The real Lúcia became a nun and lived in a Carmelite convent in Coimbra, Portugal, from 1948 until she died in 2005 at the age of 97. She left a long legacy for the filmmakers to draw upon, including two volumes of memoirs.
“We recognized that there was an incredible story behind this miracle, the story of the children and their experiences of the Virgin Mary, as well as their ultimate persecution within their homes and their local communities, by the government and the Church,” says Howes. “But they all remained true to their mission, even after their abduction by the authorities and interrogation under the threat of death. Whether they truly experienced the apparitions or not, whether the miracle happened or not, we continue to relate to Lúcia and her quest.”
Fatima, says Volk, is exactly the kind of film he had in mind when founding Origin Entertainment. “Inspiring people to work toward a better world is a tall order for a movie,” he acknowledges.
“But the message of this movie really fits with our intentions. One of its key messages is a call to pray for peace. At the time, World War I was raging. People were killing one another in numbers that were previously unheard of. The message delivered by those children was to turn from those evil ways and come back to God to heal their land. It’s a message that applies as much today as it did then.”
Volk is impressed at Pontecorvo’s ability to tell the story in a way that allows believers and nonbelievers to consider its messages. “He did a phenomenal job threading that needle,” says the producer.
“The audience can take away what they need from what happened. It is undeniable that tens of thousands of people saw something miraculous in the meadow that day, something that they couldn’t explain. And because it can’t be explained, there are also people who don’t believe. Marco was sensitive to both points of view and told a beautiful story very simply.”
Pontecorvo hopes that whether or not audience members see the divine in the events at Fátima a century ago, they will find elements in the story that resonate powerfully today. “Believers and nonbelievers can find something in this film,” he says. “It carries a universal message of peace — the idea that we must all change our behavior to end violence and the madness of war. But it also a human story about the struggles of a young girl, her relationship with her mother, and how the questioning of faith can lead to an even stronger faith.”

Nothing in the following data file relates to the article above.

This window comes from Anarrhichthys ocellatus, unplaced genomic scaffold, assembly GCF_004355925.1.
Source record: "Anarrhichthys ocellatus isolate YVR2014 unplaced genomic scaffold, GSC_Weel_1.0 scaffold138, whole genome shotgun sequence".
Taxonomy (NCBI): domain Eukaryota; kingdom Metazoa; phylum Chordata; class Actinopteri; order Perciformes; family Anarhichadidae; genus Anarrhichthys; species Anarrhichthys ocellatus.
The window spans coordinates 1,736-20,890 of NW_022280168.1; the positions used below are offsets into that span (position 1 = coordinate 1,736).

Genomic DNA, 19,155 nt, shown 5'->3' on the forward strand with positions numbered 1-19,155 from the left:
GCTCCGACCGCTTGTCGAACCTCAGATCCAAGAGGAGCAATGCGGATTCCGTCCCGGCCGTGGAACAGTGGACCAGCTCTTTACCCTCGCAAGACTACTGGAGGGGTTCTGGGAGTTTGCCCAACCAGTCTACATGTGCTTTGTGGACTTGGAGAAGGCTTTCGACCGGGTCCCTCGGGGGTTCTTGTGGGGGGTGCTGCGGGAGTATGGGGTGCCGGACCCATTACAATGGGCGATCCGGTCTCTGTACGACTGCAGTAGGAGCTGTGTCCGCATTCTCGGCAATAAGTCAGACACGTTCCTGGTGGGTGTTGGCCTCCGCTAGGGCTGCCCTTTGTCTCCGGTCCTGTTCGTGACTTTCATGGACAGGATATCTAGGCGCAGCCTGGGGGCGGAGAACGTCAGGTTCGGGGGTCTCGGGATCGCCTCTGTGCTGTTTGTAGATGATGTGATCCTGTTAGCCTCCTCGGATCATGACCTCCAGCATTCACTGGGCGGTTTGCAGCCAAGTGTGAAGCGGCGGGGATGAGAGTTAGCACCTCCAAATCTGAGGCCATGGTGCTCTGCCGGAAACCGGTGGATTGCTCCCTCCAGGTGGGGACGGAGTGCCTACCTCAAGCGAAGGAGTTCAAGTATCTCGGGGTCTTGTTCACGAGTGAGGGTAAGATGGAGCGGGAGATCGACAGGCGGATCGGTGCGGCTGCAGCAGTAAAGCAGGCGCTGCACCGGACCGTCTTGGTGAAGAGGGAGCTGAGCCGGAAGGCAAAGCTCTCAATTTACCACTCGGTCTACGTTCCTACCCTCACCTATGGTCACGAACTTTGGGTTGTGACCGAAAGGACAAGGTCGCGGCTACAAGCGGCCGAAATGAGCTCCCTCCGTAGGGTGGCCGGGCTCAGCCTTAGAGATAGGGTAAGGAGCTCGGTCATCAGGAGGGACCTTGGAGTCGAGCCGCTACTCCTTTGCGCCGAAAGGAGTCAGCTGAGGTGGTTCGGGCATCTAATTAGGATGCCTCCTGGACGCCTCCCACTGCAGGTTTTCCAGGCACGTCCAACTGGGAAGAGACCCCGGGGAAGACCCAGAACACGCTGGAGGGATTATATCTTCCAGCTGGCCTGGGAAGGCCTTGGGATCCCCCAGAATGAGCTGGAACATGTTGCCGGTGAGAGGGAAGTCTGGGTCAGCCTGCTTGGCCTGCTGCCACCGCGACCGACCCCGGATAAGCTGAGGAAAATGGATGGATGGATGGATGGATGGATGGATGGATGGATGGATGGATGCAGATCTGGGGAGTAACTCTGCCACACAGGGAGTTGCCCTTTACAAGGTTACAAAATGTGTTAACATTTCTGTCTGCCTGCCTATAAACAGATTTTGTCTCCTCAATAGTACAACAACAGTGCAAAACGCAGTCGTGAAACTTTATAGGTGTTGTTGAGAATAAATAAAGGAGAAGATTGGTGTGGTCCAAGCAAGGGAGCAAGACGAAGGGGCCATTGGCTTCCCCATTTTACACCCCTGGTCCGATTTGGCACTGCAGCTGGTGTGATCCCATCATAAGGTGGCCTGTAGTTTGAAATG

Pontecorvo directed Fatima from a screenplay by Pontecorvo, Valerio D’Annunzio and Barbara Nicolosi
Born in Rome, writer-director Marco Pontecorvo is an Italian citizen who also speaks English, French and Spanish. At the beginning of his career, in the mid-1980s, Pontecorvo worked as a clapper loader, focus puller and camera operator for documentaries, commercials and feature films. He has extensive experience directing for international television. Pontecorvo and Oscar winner Pasqualino De Santis (Romeo and Juliet) shared in an Italian Golden Globe Award for their lensing of Francesco Rosi’s The Truce, starring Turturro. He has served as cinematographer on 29 feature films and a number of acclaimed documentaries, shorts and commercials. A highly respected and versatile director of photography, Pontecorvo has worked with famed directors such as Michelangelo Antonioni, Richard Loncraine and Martin Scorsese (second unit cinematography, Gangs of New York). He has shot such major feature films as Firewall, starring Harrison Ford; My One and Only, with Renée Zellweger; The Last Legion, starring Colin Firth; Letters to Juliet, with Amanda Seyfried; and Fading Gigolo, starring Turturro. Pontecorvo’s television director of photography credits include three episodes of “Game of Thrones” and nine episodes of “Rome,” both for HBO.
Writer and director Valerio D’Annunzio won the prestigious Flaiano Prize for the best text with the script Iter in 2005. His first feature film, Aria, of which he is a screenwriter and director, received recognition in several Italian and foreign festivals. He has written many successful Italian dramas. He has worked and still works on several international projects (The Root of All Evil, Publispei and Keshet Production, Israel; Falling Beauty, Ad Line Production, France; Fatima, Origin Entertaiment USA; Roman Nights, Rose Production USA). He is now working on a tv series for Amazon Original and is co-writing a project for RAI and France Television.
Originally from Portsmouth, Rhode Island, Barbara Nicolosi is the Founder and Chair Emeritus of Act One, Inc., a nonprofit program to train and mentor Christians for careers as Hollywood writers and executives. Barbara is a member of the Writers Guild of America-West and has written screenplays for several Hollywood production companies. Her most recent credit is as a co-writer with Benedict Fitzgerald on the 2013 Lionsgate release, Mary, Mother of the Christ. She also completed Polosuasion, a contemporary resetting of Jane Austen’s Persuasion for IMMI Pictures of Beverly Hills. She wrote Fatima: Message and Miracle about the events that that took place in Fatima, Portugal in 1917, for Origin Entertainment of Manhattan Beach, CA, and is currently working on Theotokos, a story of the early Church for Panaghia Productions of Marseilles, France.